Harry Langdon cue sheets

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greta de groat
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Harry Langdon cue sheets

Unread post by greta de groat » Sun Feb 17, 2008 5:29 pm

I'm sitting her at my computer surrounded with cue sheets, and amidst the zillions compiled by James C. Bradford and Ernst Luz, i notice that the compilations for The Strong Man and Long Pants cue sheets are credited to Harry Langdon himself.

Is there a story behind this? Did he have musical talent or experience? Or was he a control freak? Has anybody out there played one of these cue sheets? How did it work out?

Greta de Groat
Unsung Divas of the Silent Screen

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Unread post by Rodney » Tue Feb 19, 2008 3:18 pm

Well, I've never seen the Harry Langdon cue sheets. I'd be happy to look them over (or scans of them) and give my opinion, if it interests you.

The other "movie personality" cue sheet that I know of is the Peter Pan cue sheet by the director, Herbert Brenon. It is in my opinion not only bad, but unusable. He chooses pieces from the well-known classical literature, which I find distracting to an audience. Midsummer Night's Dream, Ride of the Valkyries, etc. One or two pieces you've heard are okay, but every scene? And also, he chooses pieces for every scene or mood change, no matter how short -- there's a limit to how few seconds you can play of a musical piece. Yes, this piece could work with that scene, but the scene is only ten seconds long, so you barely have time to start it before the next scene arrives.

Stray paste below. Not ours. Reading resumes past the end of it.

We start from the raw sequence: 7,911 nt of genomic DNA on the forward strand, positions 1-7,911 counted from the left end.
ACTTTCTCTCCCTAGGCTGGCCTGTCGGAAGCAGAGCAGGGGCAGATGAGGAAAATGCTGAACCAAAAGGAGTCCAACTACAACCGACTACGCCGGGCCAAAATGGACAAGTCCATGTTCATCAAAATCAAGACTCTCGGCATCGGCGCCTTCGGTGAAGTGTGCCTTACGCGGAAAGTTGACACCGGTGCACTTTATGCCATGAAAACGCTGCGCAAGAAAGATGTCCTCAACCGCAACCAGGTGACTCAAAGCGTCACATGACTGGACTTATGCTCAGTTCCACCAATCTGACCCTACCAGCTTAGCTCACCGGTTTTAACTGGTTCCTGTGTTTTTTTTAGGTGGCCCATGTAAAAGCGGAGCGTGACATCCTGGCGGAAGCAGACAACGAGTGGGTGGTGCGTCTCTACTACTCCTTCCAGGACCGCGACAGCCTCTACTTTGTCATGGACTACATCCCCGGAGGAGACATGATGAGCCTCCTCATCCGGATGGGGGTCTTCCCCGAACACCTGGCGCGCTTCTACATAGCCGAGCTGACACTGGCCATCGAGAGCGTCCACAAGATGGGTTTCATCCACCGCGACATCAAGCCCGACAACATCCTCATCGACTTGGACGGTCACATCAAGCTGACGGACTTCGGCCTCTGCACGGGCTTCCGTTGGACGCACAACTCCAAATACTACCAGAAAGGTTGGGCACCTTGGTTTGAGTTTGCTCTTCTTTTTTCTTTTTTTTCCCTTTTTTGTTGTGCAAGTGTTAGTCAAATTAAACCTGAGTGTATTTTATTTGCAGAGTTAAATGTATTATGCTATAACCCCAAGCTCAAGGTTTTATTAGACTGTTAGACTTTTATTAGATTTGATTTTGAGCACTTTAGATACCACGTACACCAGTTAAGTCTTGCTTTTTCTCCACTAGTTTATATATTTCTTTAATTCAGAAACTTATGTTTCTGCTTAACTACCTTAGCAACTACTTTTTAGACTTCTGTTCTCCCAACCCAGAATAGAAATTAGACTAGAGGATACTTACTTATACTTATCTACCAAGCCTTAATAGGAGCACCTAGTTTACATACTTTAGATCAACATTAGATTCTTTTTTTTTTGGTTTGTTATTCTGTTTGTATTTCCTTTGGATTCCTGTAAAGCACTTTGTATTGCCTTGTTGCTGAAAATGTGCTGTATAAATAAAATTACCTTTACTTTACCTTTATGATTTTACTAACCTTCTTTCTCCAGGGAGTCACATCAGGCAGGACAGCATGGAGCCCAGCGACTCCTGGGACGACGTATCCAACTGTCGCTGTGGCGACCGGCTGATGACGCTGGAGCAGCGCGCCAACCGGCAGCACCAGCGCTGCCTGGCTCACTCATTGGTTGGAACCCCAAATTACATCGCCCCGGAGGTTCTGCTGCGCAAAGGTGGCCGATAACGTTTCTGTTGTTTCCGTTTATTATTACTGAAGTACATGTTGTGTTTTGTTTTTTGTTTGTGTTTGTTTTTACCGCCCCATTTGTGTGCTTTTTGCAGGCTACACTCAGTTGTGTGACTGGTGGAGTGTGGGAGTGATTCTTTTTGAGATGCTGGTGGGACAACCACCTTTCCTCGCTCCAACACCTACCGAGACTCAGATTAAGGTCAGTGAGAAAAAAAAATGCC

We are reviving our score for LEAP YEAR, which crams 60 cues into about 55 minutes, and it's a bit ridiculous (though it works well for that particular film). I think that a cue per minute is about the practical maximum; having a cue change every two to six minutes is most comfortable. But it does depend on the film, of course. Films like SUNRISE and THIEF OF BAGDAD do a good job of letting the orchestra stretch out and enjoy a piece before putting it away.

Rodney Sauer
The Mont Alto Motion Picture Orchestra
"Let the Music do the Talking!"

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